How Will Marriage Affect My Disability Benefits?

Submitted by Daniel on Thu, 06/20/2013 - 11:27

Last week, we wrote a blog post answering a question that was sent to us through Facebook. We received some great feedback and readers have suggested that they’d like us to make this a regular thing. Please feel free to let us know your thoughts in the comment section below. Tell us what questions you’d like us to answer next week! Today’s question is:

Question: How will marriage affect my disability benefits?

Getting married may affect your disability benefits in a variety of ways. This is largely dependent on what type of benefits you receive—Supplemental Security Income (SSI) or Social Security Disability Insurance (SSDI).

If you receive SSI benefits, you likely already know that eligibility is determined based on your income and financial resources. Once you get married, the SSA will “deem” a portion of your spouse’s income to your record. Essentially, this means that they will consider your future husband or wife’s income to be your income as well. This may significantly reduce your monthly payment or even cause the SSA to terminate your benefits altogether.

It is important to note that, if you live with your significant other but are not yet married, the SSA may still decide to deem some of your partner’s income to your record.

If you receive SSDI on your own earnings record, getting married will have no impact on your benefits—no matter how much money your future spouse earns. If you receive SSDI based on someone else’s earnings record, your benefits could be affected in the following ways:

  • If you receive SSDI benefits under an eligible parent’s record, getting married will cause your benefits to be terminated. The only time benefits will not be terminated in this circumstance is if you are marrying another disabled adult child.
  • If you are currently receiving SSDI benefits on the work record of an ex-spouse, your benefits will be terminated if you remarry. This also applies to individuals who receive SSDI on the record of a deceased ex-spouse who remarry before age 50 if disabled, and before age 60 if not disabled.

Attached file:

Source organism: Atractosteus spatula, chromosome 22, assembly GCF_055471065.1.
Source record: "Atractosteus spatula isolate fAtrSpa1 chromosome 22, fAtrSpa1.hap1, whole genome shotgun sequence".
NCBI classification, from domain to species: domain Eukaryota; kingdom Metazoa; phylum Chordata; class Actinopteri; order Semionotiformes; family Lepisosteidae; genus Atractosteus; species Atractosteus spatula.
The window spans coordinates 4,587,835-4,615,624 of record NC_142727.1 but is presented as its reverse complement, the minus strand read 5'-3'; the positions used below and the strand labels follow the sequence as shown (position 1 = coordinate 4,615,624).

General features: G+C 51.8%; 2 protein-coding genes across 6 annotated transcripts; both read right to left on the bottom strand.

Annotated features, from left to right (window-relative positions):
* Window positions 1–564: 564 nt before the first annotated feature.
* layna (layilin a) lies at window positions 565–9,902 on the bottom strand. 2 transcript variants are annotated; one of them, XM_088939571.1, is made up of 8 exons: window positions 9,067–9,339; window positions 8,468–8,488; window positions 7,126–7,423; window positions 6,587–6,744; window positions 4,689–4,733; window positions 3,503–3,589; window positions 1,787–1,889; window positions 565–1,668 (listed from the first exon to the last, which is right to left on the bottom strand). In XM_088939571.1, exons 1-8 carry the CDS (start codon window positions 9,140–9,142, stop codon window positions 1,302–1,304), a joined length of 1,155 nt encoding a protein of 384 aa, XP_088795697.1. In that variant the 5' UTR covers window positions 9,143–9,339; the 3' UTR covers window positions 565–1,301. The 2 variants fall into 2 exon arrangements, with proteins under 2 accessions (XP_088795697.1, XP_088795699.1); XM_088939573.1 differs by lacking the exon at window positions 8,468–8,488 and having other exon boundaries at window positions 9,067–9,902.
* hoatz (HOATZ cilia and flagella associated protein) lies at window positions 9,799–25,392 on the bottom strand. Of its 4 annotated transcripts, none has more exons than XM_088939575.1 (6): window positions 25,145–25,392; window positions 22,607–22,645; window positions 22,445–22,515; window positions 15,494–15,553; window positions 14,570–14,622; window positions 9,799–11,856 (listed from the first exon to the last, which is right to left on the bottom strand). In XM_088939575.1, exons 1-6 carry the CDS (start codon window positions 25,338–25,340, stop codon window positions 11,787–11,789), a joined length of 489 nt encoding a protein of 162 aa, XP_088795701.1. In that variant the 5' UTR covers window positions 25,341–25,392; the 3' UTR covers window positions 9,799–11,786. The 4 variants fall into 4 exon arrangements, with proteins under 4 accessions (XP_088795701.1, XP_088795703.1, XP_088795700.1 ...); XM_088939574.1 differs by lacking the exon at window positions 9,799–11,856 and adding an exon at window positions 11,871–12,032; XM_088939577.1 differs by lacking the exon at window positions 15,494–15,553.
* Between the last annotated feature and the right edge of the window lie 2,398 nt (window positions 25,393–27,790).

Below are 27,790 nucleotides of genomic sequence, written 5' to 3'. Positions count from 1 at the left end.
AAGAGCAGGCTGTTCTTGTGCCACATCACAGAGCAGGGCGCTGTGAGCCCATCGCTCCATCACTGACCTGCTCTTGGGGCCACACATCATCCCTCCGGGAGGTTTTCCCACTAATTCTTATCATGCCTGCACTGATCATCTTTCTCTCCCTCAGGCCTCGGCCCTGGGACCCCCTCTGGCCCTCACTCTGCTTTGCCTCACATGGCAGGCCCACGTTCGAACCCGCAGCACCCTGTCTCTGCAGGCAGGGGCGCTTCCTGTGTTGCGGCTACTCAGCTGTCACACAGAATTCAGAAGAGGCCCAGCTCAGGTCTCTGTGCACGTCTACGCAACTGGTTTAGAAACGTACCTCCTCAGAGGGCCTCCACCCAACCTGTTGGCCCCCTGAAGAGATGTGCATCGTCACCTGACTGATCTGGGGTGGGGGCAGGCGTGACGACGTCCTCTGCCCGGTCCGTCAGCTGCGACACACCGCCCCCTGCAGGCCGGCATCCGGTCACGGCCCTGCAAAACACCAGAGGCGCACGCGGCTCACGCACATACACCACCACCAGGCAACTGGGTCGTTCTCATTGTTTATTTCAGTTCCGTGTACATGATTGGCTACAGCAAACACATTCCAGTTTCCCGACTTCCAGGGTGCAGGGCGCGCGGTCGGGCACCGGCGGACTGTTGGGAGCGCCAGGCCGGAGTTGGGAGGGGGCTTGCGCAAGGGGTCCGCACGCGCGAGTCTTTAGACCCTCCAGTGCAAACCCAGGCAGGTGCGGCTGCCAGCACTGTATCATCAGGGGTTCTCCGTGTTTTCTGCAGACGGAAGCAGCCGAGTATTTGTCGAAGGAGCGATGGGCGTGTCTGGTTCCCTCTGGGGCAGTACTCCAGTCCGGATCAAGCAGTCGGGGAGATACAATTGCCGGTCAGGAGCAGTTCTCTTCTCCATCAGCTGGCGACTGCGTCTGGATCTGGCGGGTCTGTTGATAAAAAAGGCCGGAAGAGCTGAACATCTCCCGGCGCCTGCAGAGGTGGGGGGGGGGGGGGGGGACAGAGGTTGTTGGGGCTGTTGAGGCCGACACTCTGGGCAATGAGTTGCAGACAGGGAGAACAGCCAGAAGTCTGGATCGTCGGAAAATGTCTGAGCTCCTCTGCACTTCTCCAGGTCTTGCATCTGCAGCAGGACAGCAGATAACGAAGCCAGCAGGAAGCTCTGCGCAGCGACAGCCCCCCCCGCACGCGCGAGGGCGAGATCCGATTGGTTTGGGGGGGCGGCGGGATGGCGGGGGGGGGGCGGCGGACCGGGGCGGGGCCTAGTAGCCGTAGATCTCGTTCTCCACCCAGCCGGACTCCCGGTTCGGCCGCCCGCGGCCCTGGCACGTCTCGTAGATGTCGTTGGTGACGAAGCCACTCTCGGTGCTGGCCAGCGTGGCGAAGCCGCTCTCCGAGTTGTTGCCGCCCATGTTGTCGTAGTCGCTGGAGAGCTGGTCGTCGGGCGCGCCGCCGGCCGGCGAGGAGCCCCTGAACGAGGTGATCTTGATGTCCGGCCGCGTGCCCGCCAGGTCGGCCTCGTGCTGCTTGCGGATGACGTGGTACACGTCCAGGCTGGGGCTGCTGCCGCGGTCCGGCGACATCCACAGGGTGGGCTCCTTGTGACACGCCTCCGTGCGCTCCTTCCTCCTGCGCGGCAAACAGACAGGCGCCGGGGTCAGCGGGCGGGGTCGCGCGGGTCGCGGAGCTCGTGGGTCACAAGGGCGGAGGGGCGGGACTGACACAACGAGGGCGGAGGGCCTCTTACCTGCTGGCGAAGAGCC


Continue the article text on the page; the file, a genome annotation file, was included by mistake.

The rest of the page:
Before you make any decisions regarding marriage or disability benefits, you should always consult with an SSA representative. That way, you can avoid unknowingly compromising your benefits. Please feel free to leave additional questions or comments in the section below and we will try our best to answer each of your questions.

Submitted By: Molly Clarke

Blog comments

Ashley (not verified)

In reply to by mary smith (not verified)

So I am on ssn diablesincedi2011.. If I re.marry and my partner is getting ssd. But will b 61 by that time n he is on ssd currently. By this time he will be getting ready to get his ssa. What will I eligable forb
.I a56 this year..???pls advice me

Fri, 01/13/2017 - 15:24 Permalink

In reply to by Ashley (not verified)

Hi Ashley,
You may be eligible for benefits based off of your spouse's work record if you would receive a larger amount than from your own disability benefits.

Thu, 01/19/2017 - 10:22 Permalink
Taci (not verified)

In reply to by Bryan

my husband getting ssdi 2,500 monthly and we apply for my daughter but because I'm qualify we apply 50% of his ssdi split with me and my daughter.If i don't apply my daughter will get the husband has pension too 3,300 monthly the amount I'm getting now we have almost 80,00 yrs income instead of less..should i left all 50% for my daughter for the sake of yearly income thanks

Wed, 08/10/2016 - 18:50 Permalink
Lisa (not verified)

In reply to by Bryan

If your ONLY monetary resource is SSI and you get married to someone temporarily on SSI and that is also their ONLY income, does the "couples rate" still apply?

Sat, 10/01/2016 - 22:47 Permalink

In reply to by Lisa (not verified)

Hi Lisa,
Yes, the SSA will still use your combined income to calculate your eligibility for benefits.

Mon, 10/03/2016 - 15:59 Permalink
Charles (not verified)

In reply to by Bryan

If i been on ssdi for two years and been married to my wife who will be getting ssi .will my ssdi be decreased and increase hers to make her and my ssi be equal in payment.

Tue, 11/15/2016 - 07:10 Permalink
Fayette (not verified)

In reply to by Bryan

My benifits comes on the 3rd of the month and I get a small check on the 1st the person that I will marrie gets no bebifits and we will be married before he is eligible for his by 1 year and 5 months how would marriage effect was with only my income

Thu, 04/27/2017 - 01:41 Permalink

In reply to by Fayette (not verified)

Hi Fayette,

If you are on SSDI, then getting married will not affect your benefits.

If you receive SSI benefits, once you get married, the SSA will “deem” a portion of your spouse’s income to your record. This means that they will consider your future husband or wife’s income to be your income as well. This may significantly reduce your monthly payment or even cause the SSA to terminate your benefits altogether.

Best of Luck,

Thu, 04/27/2017 - 15:43 Permalink
Charlisa Buell (not verified)

In reply to by Fayette (not verified)